Togaware DATA MINING
Desktop Survival Guide
by Graham Williams
Google

Stacks Versus Lines

As pointed out at http://peltiertech.com/WordPress/2008/08/27/stacked-vs-clustered/a line chart might be better than a stacked bar chart. Depends on situation. Example from Hadley Wickham on r-help 28 Aug 2008. The example from the above URL might be clearer to illustrate the point.



quarter <- as.factor(sample(c("Q1", "Q2", "Q3", "Q4"), 100, replace = TRUE))
year <- as.factor(sample(c(seq(from=2000, to=2008)), 100, replace = TRUE))
category <- as.factor(sample(c(seq(from=1, to=4)), 100, replace = TRUE))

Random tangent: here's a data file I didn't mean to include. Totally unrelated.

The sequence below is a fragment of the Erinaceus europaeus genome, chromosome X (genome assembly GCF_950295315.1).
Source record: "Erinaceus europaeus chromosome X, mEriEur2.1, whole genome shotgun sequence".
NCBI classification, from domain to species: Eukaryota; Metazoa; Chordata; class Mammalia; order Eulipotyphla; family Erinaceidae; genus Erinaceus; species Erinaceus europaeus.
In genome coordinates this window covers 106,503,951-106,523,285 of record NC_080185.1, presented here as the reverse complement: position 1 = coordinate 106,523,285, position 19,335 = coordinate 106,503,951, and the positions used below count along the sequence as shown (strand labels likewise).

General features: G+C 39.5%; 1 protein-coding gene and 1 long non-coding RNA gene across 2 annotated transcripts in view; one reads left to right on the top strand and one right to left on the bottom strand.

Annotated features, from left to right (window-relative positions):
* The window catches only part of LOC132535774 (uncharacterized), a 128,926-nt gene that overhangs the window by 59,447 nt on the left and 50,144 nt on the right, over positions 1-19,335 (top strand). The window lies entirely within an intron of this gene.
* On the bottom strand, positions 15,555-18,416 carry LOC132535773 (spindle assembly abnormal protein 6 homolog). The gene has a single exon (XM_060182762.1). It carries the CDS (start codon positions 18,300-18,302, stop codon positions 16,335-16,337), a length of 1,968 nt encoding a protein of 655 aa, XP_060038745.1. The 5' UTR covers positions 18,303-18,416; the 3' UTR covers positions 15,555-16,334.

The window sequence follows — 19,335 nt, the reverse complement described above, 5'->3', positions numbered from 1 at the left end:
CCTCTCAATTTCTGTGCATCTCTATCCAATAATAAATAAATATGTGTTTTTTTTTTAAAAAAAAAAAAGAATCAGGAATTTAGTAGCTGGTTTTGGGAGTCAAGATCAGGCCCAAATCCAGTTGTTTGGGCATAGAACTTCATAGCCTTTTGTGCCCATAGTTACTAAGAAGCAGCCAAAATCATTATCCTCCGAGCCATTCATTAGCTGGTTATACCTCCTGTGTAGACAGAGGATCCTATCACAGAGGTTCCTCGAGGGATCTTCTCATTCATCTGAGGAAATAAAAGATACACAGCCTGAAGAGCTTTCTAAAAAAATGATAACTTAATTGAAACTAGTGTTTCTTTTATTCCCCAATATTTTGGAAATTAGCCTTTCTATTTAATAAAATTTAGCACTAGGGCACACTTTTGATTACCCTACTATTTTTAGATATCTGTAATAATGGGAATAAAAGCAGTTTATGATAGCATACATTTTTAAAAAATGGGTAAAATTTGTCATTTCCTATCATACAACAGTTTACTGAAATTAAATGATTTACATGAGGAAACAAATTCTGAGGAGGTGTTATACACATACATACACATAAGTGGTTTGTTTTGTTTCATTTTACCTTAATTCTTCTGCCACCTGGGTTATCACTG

test <- data.frame(quarter, year, category)
tabdf <- as.data.frame(with(test, table(category, quarter, year)))

library(ggplot2)
qplot(year, Freq, data=tabdf, geom="line", colour = category, facets =
 quarter ~ . , group = interaction(category, quarter))
# OR
qplot(year, Freq, data=tabdf, geom="line", colour = quarter, facets =
category ~ . , group = interaction(category, quarter))

# If you _really_ want stacking:

qplot(year, Freq, data=tabdf, geom="area", fill = quarter, facets =
category ~ . , group = interaction(category, quarter))

# OR

qplot(year, Freq, data=tabdf, geom="bar", stat="identity", fill =
quarter, facets =  category ~ .)

# OR finally, like what you originally asked for

qplot(quarter, Freq, data=tabdf, geom="bar", stat="identity", fill =
category, facets = . ~ year)



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